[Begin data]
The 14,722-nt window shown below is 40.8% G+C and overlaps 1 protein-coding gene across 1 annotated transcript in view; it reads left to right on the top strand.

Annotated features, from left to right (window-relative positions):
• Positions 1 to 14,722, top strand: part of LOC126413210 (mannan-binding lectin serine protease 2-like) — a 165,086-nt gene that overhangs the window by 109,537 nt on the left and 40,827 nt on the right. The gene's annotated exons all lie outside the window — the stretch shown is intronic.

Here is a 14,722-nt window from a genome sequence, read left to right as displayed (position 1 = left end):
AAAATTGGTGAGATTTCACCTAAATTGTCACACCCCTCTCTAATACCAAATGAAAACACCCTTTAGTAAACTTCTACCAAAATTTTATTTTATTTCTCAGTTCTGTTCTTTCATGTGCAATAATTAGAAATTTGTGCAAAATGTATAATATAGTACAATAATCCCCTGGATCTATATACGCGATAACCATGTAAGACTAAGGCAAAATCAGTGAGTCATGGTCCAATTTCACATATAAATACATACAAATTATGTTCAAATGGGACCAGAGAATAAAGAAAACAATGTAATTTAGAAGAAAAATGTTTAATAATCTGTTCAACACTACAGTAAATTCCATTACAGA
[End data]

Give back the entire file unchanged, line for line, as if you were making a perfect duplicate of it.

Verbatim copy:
The 14,722-nt window shown below is 40.8% G+C and overlaps 1 protein-coding gene across 1 annotated transcript in view; it reads left to right on the top strand.

Annotated features, from left to right (window-relative positions):
• Positions 1 to 14,722, top strand: part of LOC126413210 (mannan-binding lectin serine protease 2-like) — a 165,086-nt gene that overhangs the window by 109,537 nt on the left and 40,827 nt on the right. The gene's annotated exons all lie outside the window — the stretch shown is intronic.

Here is a 14,722-nt window from a genome sequence, read left to right as displayed (position 1 = left end):
AAAATTGGTGAGATTTCACCTAAATTGTCACACCCCTCTCTAATACCAAATGAAAACACCCTTTAGTAAACTTCTACCAAAATTTTATTTTATTTCTCAGTTCTGTTCTTTCATGTGCAATAATTAGAAATTTGTGCAAAATGTATAATATAGTACAATAATCCCCTGGATCTATATACGCGATAACCATGTAAGACTAAGGCAAAATCAGTGAGTCATGGTCCAATTTCACATATAAATACATACAAATTATGTTCAAATGGGACCAGAGAATAAAGAAAACAATGTAATTTAGAAGAAAAATGTTTAATAATCTGTTCAACACTACAGTAAATTCCATTACAGA